Penda, a Beijing- and Vienna-based design studio that’s visionary work melds the natural world and the built environment with spectacular and sometimes sobering results, has unveiled a temporary landscape pavilion currently under construction at the 2015 China International Garden Expo in Wuhan. Located in the Hubei province, this ancient city, now a smog-shrouded economic hub of east-central China with a population of roughly 10 million, is strategically situated at the confluence of the Yangtze and Han Rivers.
And first glance, Penda’s sprawling installation resembles a sort of twisty-turn-y garden maze that cuts through a sunken manmade meadow like an oversized tributary of the mighty Yangtze itself.
The undulating grass pavilion’s winding pathways are, of course, designed to mimic the natural flow of a river — maybe not the Yangtze but a river nonetheless. Dubbed “Where the River Runs,” the installation also appears to be the ideal place to gush forth and run free along the pavilion’s curving, canyon-like pathway through artificial hills and valleys. A scooter (as evidenced in the design rendering above) or jamming out to Carly Simon only enhances the free-flowing experience.
Okay, running wilding probably isn’t exactly what Chris Precht and Dayong Sun of Penda had in mind. Rather, the roughly 16,000-square-foot pavilion — an “ode to water” is the designers call it — is better suited for leisurely, reflective strolls ... a slow-flowing pace that allows for quiet contemplation about the message at hand: the sanctity of clean water supplies across the globe.
Water is life. Water is the well of our origin. It is the main designer of our environment. Water is the connecting circulation system of our world and a precious resource, on which life on earth survives. It makes up two thirds of our body, just like the map of the world. Our vital fluids are mainly saline, the same as the ocean. Water is our physical connection with the planet.
Water! Seems like plenty to chew on — or sip on, in this instance — while enjoying a zesty constitutional with plenty of oversized boulders to perch on for a spell to rest the legs and take it all in.
Penda describes a typical walk-through of this “natural statement for the importance of clean water and a healthy environment:”
Visitors are naturally guided through the riverbed. On their way they will pass by various landscape formations, like a narrow shore, high cliffs or a natural cave. Throughout the walk, famous local poems and quotes are engraved into the vertical walls. All entrances are leading to the central plaza, where the visitors have time to rest, reflect or have a drink. A natural canopy offers shadow to the plaza. On their walk through the pavilion, the landscape offers the visitors a wide variety of visual, haptic and scented expression from different terrain-formations to various colorful plants, while they become an essential part in the circle of life.
“Where the River Runs” is also a fully participatory experience. As visitors enter the “canyon” from three difference access points, they're bestowed with a variety of local plant seeds (flowers, herbs, veggies, fruits) to be scattered/planted by hand along the edge of the simulated riverbed as they shuffle along the serpentine pathway.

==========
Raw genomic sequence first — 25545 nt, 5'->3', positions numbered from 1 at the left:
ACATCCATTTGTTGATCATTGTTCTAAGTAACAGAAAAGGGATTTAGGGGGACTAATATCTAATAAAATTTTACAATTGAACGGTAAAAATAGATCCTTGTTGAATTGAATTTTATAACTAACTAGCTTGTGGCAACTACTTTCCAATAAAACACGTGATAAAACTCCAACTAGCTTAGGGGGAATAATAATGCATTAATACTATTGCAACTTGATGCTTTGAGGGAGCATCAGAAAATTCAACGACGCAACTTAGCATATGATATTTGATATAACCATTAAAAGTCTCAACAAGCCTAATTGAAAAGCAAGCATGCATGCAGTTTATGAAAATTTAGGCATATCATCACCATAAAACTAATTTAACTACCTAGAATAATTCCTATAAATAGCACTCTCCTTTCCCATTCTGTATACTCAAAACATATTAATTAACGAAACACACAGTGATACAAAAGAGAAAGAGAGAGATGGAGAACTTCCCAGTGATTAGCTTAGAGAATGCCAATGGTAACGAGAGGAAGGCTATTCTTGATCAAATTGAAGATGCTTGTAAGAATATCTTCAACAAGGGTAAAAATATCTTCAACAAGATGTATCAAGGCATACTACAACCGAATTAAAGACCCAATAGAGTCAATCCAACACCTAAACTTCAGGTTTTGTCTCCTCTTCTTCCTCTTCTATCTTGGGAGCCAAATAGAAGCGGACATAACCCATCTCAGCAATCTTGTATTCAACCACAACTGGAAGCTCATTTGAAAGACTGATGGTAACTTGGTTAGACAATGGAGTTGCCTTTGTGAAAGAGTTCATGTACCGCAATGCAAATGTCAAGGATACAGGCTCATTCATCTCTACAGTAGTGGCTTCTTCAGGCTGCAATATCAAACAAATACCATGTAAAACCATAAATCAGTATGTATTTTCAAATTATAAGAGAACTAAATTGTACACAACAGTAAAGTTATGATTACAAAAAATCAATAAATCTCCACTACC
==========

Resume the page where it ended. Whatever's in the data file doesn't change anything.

Essentially, visitors are functioning much like water would, carrying seeds along the course of the river and randomly dispersing them along its banks.
As people are hiking through the landscape and seeding their plants, they take over the function of a river as they bring life to the pavilion. Like the river does in an natural environment, the visitors become the starting point in the life-cycle of plants. They are an essential part to design the pavilion and that will increase the sensibility towards the importance of clean water and clean air.
It’s all very poetic and lovely, right? And true to Penda's message of environmental stewardship, the lushly planted pavilion is also planet-friendly complete with an integrated rainwater collection system that's used to irrigate the ephemeral landscape.
As Penda explains, the city of Wuhan itself served as a key reference point for the pavilion:
Throughout its history, the life and growth of Wuhan was linked to water in a very direct way. Located at the intersection of the Yangtze River and the Han River, first settlements arise along the river-shores more than 3500 years ago. The river brought goods from around the world and Wuhan rise to an important hub for trade. But the rivers didn't just bring wealth to the city, it also brought a rich flora and fauna to the people. The natural beauty of Wuhan and the grand variety of plants inspired many poet and painters throughout its history.
While natural beauty may not be the first thing that comes to mind when many think of Wuhan (perhaps communist theme parks, air-scrubbing mega-towers and bacon-draped balconies do), this vibrant modern metropolis is home to one of China's top botanical gardens and the country's largest urban lake, East Lake, which is surrounded by parks and recreation areas.
Due for completion later this month, “Where the River Runs” will remain on display until the conclusion of the China's International Garden Expo in April of next year. In addition to river-mimicking landscape pavilions, Penda is best known for art installations made from recycled plastic soda bottles and hugely innovative bamboo structures including an innovative tent-hotel concept called One With the Birds.